Among the more than 6 million registered domain names on the Internet, some are stinkers. Wouldn’t it be great to take some of the discarded sites and turn them into functioning businesses?
The Domain Purge, held over the weekend of April 17, was designed to connect bad websites with good brainstorming: Participants tried to play Frankenstein for some dead domains and generate low-effort passive income in the process. The event was the first of its kind in the area, and has already produced one startup, Bad Art Auction, whose website went live on the Monday after the purge.
The concept works like this: When someone registers a domain name for a business idea that fails to develop, the web site goes unused. By connecting these websites with a team of creative business people and developers, those bad websites could turn into real businesses, at no cost other than free time on the weekend.
Matt Murrie, executive director and chief curiosity curator of What If…? 360, registered badartauction.com two years ago. He had been inspired by a boom in vintage t-shirt sales, and connected the concept to kitsch art, like some works on display at Sparky’s ice cream. “I started asking people if they would buy that, and I heard ‘yeah, I would love to have a painting of Hulk Hogan eating a banana,’” Murrie said.
Murrie’s idea never developed— until Domain Purge. Collin Bunch, from the Small Business and Technology Development Center, approached Murrie and other local entrepreneurs about capitalizing on the dearth of unused domain names.
“I started this as an excuse to get awesome people in a room together and focused on solving problems and building things together,” Bunch said. “It’s nice that it’s not really a competition.”
For Murrie, the idea seemed like a natural fit.
“There’s a disconnect between entrepreneurs and developers in a lot of communities,” he said. “There are a whole lot of developers who are students, looking for real world experience, in Columbia.”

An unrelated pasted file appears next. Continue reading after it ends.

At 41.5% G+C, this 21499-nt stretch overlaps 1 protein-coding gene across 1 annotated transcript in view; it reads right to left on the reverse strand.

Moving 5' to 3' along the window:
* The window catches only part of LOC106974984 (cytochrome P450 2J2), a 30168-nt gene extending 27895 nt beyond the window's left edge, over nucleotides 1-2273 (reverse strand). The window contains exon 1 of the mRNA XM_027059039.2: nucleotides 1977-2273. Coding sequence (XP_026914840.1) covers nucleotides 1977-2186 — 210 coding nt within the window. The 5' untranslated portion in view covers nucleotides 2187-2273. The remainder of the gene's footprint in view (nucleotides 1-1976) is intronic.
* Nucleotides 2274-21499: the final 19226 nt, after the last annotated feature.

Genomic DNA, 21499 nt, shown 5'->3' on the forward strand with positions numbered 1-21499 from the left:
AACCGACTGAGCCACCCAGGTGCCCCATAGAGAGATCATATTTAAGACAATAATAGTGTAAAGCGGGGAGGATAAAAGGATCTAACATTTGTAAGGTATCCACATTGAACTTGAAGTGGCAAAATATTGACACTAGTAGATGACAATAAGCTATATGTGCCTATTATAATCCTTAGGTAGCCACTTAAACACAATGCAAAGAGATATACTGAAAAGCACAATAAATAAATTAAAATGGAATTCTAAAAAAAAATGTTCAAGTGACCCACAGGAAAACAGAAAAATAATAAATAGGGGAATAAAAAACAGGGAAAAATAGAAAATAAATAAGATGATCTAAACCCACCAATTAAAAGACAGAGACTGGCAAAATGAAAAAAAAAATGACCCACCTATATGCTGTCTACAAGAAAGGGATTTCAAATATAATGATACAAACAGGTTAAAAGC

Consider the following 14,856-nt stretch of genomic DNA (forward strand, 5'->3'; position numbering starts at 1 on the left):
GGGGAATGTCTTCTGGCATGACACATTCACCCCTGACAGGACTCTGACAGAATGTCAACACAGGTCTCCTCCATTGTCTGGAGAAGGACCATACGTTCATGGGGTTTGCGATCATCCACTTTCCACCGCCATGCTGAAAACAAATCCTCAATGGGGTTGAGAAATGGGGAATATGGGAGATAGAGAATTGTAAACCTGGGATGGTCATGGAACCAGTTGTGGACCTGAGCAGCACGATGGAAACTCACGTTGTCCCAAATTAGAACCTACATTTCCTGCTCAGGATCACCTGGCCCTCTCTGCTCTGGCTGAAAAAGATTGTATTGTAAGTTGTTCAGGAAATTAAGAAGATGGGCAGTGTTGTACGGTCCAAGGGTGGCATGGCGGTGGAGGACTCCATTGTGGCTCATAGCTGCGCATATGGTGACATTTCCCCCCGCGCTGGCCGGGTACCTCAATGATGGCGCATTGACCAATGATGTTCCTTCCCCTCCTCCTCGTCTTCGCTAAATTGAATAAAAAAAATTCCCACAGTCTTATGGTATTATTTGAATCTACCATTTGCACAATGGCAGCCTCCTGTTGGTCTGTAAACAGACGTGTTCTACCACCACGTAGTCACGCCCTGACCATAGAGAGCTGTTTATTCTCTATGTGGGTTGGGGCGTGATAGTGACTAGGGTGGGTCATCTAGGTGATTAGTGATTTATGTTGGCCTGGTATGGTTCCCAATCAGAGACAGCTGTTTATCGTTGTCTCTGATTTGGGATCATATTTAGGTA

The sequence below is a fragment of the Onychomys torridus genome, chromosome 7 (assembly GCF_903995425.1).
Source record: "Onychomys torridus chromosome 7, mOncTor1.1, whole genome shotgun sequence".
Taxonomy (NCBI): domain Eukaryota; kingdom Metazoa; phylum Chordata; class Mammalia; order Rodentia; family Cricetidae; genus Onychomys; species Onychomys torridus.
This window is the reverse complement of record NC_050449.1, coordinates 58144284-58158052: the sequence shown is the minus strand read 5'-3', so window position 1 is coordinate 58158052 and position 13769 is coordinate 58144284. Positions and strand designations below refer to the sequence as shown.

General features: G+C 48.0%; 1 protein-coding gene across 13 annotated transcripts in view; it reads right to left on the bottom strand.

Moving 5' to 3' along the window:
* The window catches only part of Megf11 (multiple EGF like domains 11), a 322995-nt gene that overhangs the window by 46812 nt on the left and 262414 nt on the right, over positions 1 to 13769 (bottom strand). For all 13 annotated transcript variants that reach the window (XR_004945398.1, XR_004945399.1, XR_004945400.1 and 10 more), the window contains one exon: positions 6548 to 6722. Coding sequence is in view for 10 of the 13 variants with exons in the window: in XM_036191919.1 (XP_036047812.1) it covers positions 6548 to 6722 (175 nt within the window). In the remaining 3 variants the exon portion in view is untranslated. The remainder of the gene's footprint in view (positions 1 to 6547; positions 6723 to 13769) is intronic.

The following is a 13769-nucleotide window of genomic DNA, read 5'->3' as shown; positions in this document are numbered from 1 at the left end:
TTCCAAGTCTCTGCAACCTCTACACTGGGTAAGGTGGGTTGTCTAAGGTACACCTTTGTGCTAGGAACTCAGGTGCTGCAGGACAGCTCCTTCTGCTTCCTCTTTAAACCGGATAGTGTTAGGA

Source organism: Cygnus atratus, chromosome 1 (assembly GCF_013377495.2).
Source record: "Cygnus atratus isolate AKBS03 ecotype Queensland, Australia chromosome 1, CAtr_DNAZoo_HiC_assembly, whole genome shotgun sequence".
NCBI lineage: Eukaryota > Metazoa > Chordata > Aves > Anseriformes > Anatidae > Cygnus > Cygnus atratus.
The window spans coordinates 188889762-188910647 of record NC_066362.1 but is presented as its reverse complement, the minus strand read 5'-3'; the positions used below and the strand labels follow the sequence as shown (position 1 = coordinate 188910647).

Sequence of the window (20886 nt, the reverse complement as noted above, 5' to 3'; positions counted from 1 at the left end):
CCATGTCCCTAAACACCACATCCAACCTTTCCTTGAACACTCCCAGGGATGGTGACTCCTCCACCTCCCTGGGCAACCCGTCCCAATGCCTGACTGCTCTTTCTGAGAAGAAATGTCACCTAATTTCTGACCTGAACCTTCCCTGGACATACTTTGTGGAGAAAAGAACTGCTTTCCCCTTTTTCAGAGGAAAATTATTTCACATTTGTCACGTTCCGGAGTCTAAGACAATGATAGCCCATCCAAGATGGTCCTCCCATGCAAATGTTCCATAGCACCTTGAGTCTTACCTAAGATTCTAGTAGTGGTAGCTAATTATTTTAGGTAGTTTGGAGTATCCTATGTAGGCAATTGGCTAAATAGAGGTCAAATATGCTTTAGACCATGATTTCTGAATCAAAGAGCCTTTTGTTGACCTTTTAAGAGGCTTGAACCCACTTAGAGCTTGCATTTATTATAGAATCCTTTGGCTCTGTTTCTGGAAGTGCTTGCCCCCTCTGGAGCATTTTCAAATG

The event ultimately brought 30 people from the business and development fields, including some students from MU, to REDI’s downtown incubator to sift through dozens of fossilizing web sites. Although the organizers — Bunch, Murrie, Matt Fischer, JC Holmes, Sean Lander and Mike Finney — originally planned for an organized weekend, those plans fell apart in the excitement.
“There was almost no structure at all,” Murrie said. “We just said screw it, we’ve got all the right people here, so let’s let them work. It was all very organic.”
Four domains were chosen as winning ideas, including Bad Art Auction. The website says it “helps get art out of trash cans and onto walls.” Artists can submit their own bad art to the site, where users will rate how bad each work is. The highest-rated, therefore worst, piece goes up for auction, where anyone can bid to purchase the painting.
Murrie said that the website is looking to expand operations, and has contacted Tigers on The Prowl, a charity event that auctions off locally-made art to benefit non-profits in the community, about a possible partnership.
Columbia may not be the only town resurrecting domains in the near future. Murrie said two more organizers have expressed interest in a Domain Purge event: one at the Show Me Innovation Center in Fulton, and another from a group in Normal, Illinois.
“Domain Purge volume two is definitely in the works,” Bunch said. “We also want to do themed events, with the same organic format but for things like Bitcoin.”
Some current works on display at Bad Art Auction: Sumo-esque wrestling, an interpretation of Medusa and a portrait of a human-sized bunny next to a teenage boy in a sweater-vest. The last work is titled, “Serial Killers Don’t Kill Their Friends.”